Real property definition
A simple definition of real estate is that it is air, water, land, and everything affixed to the land. Real estate in the United States may be owned privately by individuals and private entities or publicly by government entities. Private ownership rights in this country are not absolute. The government can impose taxes and restrictions on private ownership rights, and it can take private property away altogether. In addition, other private parties can exert their rights and interests on one’s real property. A bank, for example, can take a property if the owner fails to pay a mortgage. A neighbor can claim the right to walk across one’s property whether the owner likes it or not, provided he or she has done so for a certain number of years.
In attempting to define real estate, it is essential to understand what rights and interests parties have in a parcel of real estate. And to understand real estate rights and interests, one must first recognize the distinctions between:
- land and real estate
- real estate and property
- real property and personal property
Real property components
Land. The legal concept of land encompasses
- the surface area of the earth
- everything beneath the surface of the earth extending downward to its center
- all natural things permanently attached to the earth
- the air above the surface of the earth extending outward to infinity.
Land, therefore, includes minerals beneath the earth’s surface, water on or below the earth’s surface, and the air above the surface. In addition, land includes all plants attached to the ground or in the ground, such as trees and grass. A parcel, or tract, of land is a portion of land delineated by boundaries.
Land is immobile, since a parcel of land cannot be moved from one site to another. In other words, the geographical location of a tract of land is fixed and cannot be changed. One can transport portions of the land such as mined coal, dirt, or cut plants. However, as soon as such elements are detached from the land, they are no longer considered land.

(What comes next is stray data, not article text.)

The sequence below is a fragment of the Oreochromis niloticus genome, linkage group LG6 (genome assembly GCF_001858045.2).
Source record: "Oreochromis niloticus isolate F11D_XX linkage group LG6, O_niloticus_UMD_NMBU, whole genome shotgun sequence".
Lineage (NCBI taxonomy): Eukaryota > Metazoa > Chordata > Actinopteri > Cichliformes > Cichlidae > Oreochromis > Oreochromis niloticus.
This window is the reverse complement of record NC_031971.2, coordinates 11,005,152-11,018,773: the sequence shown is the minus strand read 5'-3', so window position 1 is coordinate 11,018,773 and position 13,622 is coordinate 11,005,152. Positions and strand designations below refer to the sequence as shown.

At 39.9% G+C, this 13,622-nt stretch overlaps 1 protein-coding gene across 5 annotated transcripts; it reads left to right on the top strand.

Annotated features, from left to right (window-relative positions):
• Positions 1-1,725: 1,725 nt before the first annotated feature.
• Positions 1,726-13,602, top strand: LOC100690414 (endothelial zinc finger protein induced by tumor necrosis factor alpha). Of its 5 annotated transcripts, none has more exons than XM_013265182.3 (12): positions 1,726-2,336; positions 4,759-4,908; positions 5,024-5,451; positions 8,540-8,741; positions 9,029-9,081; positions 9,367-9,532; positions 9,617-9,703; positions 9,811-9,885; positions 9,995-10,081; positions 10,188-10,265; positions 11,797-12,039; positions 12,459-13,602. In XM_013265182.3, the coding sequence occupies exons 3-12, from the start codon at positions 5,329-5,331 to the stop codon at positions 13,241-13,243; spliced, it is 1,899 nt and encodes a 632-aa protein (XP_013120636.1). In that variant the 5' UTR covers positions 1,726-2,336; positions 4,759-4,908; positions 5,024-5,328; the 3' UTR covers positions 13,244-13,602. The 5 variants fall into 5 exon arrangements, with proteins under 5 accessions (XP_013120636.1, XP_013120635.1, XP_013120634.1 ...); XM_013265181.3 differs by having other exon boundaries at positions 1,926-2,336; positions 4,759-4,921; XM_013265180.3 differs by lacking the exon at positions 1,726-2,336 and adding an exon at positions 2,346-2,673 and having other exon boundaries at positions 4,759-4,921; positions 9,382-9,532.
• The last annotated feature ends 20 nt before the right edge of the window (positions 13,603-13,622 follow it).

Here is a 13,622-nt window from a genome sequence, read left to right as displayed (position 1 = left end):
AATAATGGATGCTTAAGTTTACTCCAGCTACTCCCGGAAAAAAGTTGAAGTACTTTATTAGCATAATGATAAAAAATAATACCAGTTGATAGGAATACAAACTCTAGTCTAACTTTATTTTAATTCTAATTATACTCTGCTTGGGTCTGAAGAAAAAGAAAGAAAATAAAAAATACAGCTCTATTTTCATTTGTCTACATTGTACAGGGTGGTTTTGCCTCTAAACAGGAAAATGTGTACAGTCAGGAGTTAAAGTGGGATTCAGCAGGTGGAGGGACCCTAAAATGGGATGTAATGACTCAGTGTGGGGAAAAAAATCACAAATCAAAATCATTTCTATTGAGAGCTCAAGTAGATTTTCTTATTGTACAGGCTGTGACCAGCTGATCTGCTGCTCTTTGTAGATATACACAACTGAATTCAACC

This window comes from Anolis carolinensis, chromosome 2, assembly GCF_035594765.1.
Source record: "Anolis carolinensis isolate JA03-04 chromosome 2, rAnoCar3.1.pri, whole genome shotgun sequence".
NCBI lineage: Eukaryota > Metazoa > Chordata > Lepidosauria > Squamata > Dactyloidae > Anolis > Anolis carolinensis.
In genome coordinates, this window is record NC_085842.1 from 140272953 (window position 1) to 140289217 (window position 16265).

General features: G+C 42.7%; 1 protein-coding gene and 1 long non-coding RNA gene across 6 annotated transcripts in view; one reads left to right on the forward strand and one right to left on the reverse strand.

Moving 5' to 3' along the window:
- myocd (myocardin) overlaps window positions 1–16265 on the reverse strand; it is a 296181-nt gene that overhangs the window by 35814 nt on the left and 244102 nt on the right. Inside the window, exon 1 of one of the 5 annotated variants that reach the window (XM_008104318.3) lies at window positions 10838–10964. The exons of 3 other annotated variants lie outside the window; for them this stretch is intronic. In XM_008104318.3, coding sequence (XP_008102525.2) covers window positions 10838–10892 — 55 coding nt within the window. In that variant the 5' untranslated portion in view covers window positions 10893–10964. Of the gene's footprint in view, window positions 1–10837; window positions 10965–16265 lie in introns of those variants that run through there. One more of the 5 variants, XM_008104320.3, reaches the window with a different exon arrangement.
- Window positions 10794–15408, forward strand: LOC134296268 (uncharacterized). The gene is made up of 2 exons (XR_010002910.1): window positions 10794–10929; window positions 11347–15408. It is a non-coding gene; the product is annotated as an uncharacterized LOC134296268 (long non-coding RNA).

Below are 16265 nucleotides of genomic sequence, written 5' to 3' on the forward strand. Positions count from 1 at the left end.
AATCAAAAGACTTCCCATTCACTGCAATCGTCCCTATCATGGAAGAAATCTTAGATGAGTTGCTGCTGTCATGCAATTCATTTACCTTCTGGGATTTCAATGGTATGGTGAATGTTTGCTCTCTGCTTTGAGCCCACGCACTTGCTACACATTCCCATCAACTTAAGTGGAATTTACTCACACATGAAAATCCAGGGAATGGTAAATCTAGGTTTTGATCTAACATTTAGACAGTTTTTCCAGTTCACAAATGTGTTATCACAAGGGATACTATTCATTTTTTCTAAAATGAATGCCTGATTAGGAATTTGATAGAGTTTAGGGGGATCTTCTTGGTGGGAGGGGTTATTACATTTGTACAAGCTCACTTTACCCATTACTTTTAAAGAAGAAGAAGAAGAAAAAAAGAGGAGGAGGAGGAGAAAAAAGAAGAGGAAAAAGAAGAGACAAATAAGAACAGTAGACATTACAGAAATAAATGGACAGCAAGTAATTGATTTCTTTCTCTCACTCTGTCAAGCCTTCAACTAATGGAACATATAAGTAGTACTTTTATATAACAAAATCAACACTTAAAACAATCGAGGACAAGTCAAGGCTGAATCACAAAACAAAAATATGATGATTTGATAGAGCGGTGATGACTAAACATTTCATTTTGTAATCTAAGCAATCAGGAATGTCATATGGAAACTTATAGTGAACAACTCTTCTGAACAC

Land is indestructible in the sense that one would have to remove a segment of the planet all the way to the core in order to destroy it. Even then, the portion extending upward to infinity would remain. For the same reason, land is considered to be permanent.
Land is non-homogeneous, since no two parcels of land are exactly the same. Admittedly, two adjacent parcels may be very similar and have the same economic value. However, they are inherently different because each parcel has a unique location.
- all man-made structures that are
“permanently” attached to the land
Real estate therefore includes, in addition to land, such things as fences, streets, buildings, wells, sewers, sidewalks and piers. Such man-made structures attached to the land are called improvements. The phrase “permanently attached” refers primarily to one’s intention in attaching the item. Obviously, very few if any manmade structures can be permanently attached to the land in the literal sense. But if a person constructs a house with the intention of creating a permanent dwelling, the house is considered real estate. By contrast, if a camper affixes a tent to the land with the intention of moving it to another camp in a week, the tent would not be considered real estate.
The Legal Concept of Land and Real Estate